docker container security

Docker Container Security: Building a Sandbox

The building blocks of containers, such as the Kernel primitives, have been around for a long time, so they are not all new when considering their security. However, the container itself is not a kernel construct; it is an abstraction of using features of the host operating system kernel. For Docker container security, these kernel primitives are the namespaces and control groups that allow the abstraction of the container. 

Docker uses control groups to control the resources that workloads have to host resources. As a result, Docker allows you to easily implement system controls with these container workloads. Fortunately, much of the control group complexity is hidden behind the Docker API, making containers much easier to use. Then we have namespaces that control what a container can see. A namespace allows us to take an O/S with all its resources, such as filesystems, and carve it into virtual operating systems called containers. Namespaces are like a visual boundary, and there are several different namespaces.

Docker Container Security Supply Chain

Diagram: Docker Container Security Tools: Control Groups and Namespaces.

 

  • Containerized processes

Containers are often referred to as “containerized processes.” Essentially, a container is a Linux process running on a host machine. However, the process has a limited view of the host and can access a subtree of the filesystem. Therefore, it would be best to consider a container a process with a restricted view. Namespace and resource restrictions provide the limited view provided by control groups. The inside of the container looks similar to that of a V.M. with isolated processes, networking, and file system access. However, it looks like a normal process running on the host machine from the outside.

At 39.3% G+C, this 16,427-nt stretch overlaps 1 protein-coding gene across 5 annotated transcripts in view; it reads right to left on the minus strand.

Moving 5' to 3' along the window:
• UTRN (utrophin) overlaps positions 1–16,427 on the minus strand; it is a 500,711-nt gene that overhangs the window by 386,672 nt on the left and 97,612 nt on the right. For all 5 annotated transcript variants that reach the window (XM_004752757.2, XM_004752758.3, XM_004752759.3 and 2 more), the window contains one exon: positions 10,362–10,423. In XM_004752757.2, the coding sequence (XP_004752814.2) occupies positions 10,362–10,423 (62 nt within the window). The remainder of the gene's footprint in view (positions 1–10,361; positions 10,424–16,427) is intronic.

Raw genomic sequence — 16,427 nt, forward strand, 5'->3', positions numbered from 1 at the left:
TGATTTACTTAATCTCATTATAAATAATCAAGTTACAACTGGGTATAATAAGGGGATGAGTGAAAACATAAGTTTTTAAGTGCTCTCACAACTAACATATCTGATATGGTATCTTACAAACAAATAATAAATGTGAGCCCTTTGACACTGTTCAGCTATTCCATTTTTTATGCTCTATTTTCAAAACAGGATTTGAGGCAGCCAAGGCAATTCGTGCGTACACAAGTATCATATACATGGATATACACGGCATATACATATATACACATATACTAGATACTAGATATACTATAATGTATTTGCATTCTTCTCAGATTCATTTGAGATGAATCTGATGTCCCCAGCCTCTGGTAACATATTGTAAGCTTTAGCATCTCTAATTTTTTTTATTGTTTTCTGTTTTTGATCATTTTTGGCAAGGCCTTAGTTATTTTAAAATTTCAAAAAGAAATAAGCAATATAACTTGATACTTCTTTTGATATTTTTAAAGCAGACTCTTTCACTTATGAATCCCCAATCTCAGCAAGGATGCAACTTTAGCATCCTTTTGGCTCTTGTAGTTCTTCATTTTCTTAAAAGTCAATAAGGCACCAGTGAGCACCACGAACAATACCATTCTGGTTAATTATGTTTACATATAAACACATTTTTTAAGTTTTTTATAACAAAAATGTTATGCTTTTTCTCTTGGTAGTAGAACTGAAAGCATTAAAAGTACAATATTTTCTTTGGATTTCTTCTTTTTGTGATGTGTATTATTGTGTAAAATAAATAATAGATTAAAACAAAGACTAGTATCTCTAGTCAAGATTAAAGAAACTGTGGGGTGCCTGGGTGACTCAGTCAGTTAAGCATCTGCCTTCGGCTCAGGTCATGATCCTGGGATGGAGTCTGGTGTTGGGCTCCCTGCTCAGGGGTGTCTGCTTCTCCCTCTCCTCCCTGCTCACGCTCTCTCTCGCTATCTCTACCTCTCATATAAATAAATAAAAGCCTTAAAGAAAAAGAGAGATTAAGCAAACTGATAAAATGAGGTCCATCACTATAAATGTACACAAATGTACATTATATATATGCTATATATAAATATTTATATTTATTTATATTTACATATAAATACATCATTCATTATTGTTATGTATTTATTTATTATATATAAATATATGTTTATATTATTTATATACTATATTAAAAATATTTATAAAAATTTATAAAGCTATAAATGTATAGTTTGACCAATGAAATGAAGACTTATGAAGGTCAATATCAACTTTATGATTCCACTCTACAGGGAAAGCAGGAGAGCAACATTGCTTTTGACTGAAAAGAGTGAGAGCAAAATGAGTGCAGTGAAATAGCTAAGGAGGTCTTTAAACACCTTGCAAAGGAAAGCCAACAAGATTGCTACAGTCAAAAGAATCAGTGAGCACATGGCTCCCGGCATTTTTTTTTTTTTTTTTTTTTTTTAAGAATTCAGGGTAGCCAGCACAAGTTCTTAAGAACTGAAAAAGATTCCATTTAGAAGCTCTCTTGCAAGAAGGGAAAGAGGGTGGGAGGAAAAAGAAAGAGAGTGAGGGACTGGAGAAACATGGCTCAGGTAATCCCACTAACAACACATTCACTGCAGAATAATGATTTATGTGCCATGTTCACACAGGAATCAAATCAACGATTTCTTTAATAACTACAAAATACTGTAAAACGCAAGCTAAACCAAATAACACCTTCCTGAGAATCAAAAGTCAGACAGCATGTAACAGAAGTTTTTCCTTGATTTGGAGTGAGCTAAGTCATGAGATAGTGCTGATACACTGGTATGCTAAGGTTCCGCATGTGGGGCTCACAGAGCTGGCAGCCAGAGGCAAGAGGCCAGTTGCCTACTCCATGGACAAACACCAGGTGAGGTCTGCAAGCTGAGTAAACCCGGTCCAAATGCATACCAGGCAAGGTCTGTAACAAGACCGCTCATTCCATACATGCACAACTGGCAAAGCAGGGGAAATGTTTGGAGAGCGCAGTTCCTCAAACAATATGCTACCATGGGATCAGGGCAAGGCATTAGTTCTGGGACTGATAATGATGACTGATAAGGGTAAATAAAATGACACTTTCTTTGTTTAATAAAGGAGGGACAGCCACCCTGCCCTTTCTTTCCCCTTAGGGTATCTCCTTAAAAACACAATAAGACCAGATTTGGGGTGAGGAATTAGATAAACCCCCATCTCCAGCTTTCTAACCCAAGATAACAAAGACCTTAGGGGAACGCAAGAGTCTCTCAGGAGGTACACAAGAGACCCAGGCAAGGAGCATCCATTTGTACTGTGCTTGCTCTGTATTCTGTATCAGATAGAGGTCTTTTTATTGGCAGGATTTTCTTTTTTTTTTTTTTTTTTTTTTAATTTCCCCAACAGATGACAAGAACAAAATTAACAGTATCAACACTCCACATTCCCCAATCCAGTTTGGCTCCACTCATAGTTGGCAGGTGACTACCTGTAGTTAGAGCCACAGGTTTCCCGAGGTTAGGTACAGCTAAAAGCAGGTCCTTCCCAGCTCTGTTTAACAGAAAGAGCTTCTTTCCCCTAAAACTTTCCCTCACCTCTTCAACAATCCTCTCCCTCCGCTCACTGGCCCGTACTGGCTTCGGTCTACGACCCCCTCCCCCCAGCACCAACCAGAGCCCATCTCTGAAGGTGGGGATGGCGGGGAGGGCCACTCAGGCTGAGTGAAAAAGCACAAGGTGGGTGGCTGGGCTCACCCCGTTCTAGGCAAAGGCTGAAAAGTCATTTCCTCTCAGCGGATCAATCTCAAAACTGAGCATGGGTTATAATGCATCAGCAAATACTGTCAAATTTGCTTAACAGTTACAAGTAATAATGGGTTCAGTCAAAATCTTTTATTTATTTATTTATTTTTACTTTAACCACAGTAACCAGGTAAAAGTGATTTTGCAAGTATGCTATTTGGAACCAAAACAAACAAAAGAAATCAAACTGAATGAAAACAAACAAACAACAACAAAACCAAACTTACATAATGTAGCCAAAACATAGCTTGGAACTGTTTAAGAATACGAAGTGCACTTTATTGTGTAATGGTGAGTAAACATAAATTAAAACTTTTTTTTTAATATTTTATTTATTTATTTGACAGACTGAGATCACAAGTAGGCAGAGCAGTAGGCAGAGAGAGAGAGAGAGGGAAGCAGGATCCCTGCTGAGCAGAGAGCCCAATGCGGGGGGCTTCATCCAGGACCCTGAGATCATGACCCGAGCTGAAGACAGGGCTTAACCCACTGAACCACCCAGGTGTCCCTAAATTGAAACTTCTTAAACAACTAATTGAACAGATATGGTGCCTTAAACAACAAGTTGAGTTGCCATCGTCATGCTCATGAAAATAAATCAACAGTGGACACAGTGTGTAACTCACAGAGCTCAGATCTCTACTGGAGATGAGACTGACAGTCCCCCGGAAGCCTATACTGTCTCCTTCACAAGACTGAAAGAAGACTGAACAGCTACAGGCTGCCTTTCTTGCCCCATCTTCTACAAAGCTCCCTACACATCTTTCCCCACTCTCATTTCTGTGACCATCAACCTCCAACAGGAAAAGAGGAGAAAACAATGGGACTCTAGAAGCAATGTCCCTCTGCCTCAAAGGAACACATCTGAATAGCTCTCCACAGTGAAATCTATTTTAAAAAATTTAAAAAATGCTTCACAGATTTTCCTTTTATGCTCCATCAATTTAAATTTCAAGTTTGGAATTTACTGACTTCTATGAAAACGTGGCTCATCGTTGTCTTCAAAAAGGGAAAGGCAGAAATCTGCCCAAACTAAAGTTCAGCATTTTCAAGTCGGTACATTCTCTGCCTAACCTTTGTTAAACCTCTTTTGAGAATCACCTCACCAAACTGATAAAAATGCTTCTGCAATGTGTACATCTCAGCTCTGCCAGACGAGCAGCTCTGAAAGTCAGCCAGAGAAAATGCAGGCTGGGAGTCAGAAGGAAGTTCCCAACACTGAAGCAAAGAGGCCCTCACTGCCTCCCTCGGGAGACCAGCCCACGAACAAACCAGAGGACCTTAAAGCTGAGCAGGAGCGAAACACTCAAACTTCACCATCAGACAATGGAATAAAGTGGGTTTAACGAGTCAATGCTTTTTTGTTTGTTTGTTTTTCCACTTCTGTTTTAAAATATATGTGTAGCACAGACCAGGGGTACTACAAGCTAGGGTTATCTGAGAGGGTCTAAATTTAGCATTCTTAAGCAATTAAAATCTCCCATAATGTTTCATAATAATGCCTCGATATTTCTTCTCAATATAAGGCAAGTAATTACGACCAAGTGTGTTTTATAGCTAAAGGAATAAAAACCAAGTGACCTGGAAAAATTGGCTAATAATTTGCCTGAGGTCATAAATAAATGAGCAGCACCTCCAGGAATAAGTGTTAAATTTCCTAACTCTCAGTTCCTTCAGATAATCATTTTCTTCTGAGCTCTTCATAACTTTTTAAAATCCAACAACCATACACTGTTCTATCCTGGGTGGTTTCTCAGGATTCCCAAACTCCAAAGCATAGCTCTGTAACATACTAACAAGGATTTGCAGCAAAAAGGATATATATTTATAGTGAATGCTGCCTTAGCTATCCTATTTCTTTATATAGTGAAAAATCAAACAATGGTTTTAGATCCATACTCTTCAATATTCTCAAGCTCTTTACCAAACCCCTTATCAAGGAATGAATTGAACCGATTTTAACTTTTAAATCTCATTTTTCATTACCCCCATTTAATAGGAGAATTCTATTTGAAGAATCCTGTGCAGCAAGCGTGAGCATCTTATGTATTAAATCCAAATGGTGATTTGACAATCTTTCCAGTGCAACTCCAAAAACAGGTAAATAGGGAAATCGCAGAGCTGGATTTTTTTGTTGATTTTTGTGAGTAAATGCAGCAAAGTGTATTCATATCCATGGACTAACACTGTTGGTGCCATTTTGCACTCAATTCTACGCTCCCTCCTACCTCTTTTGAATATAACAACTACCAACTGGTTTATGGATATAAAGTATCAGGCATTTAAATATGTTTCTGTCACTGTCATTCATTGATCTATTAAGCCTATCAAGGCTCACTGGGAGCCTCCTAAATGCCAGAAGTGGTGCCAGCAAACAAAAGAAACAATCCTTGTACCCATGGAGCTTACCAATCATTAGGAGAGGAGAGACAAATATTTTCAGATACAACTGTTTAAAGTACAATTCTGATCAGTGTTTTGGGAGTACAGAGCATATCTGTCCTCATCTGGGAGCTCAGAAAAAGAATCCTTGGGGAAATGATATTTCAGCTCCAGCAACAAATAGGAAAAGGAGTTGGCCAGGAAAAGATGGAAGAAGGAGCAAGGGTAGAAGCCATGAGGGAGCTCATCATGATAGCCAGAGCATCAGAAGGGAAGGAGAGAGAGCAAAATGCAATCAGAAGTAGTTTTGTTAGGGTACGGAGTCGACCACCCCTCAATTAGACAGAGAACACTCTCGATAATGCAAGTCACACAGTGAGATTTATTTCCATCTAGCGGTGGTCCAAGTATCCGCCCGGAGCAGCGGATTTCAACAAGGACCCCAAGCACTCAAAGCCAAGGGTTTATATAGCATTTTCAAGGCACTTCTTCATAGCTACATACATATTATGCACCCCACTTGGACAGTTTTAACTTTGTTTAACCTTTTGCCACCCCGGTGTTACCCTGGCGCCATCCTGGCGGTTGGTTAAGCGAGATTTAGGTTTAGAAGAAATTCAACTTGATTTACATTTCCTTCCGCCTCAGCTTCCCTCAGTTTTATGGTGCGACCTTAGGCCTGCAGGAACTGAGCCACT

• Recap: Docker Container Security and Protection

The first thing to consider when starting Docker container security is that containers run as root by default and share the Kernel of the Host OS. They rely on the boundaries created by namespaces for isolation and control groups to prevent one container from consuming resources negatively. So here, we can prevent things like a noisy neighbor, where one application uses up all resources on the system affecting other applications from performing adequately on the same system. In the early days of containers, this is how container protection started with namespace and control groups, and the protection was not perfect. For example, it cannot prevent all interference in resources that the operating system kernel does not manage. 

So we need to move to a higher abstraction layer with container images. The container images encapsulate your application code and any dependency, third-party packages, and libraries. Images are our built assets representing all the fields to run our application on top of the Linux kernel. In addition, images are used to create containers so that we can provide additional Docker container security here.

 

  • Security Concerns. Image and Supply Chain

To run a container, we need to pull images. The images are pulled locally or from remote registries, and we can have vulnerabilities here. Your hosts connected to the registry may be secure, but that does not mean that the image you are pulling is secure. Traditional security appliances are blind to malware and other vulnerabilities in images as they are looking for different signatures. There are several security concerns here. Users can pull full or bloated images from untrusted registries or images containing malware. As a result, we need to consider the container threats in both runtimes and the supply chain for effective container security. 

 

Docker Container Security threats

Diagram: Docker container security supply chain threats.

 

  • Security Concerns: Container Breakouts

The container process is visible from the host. Therefore, if a bad actor gets access to the host with the correct privileges, it can compromise all the containers on the host. If an application can read the memory that belongs to your application, it can access your data. So you need to ensure that your applications are safely isolated from each other. If your application runs on separate physical machines, accessing another application’s memory is impossible. From the security perspective, physical isolation is the strongest but is often not always possible.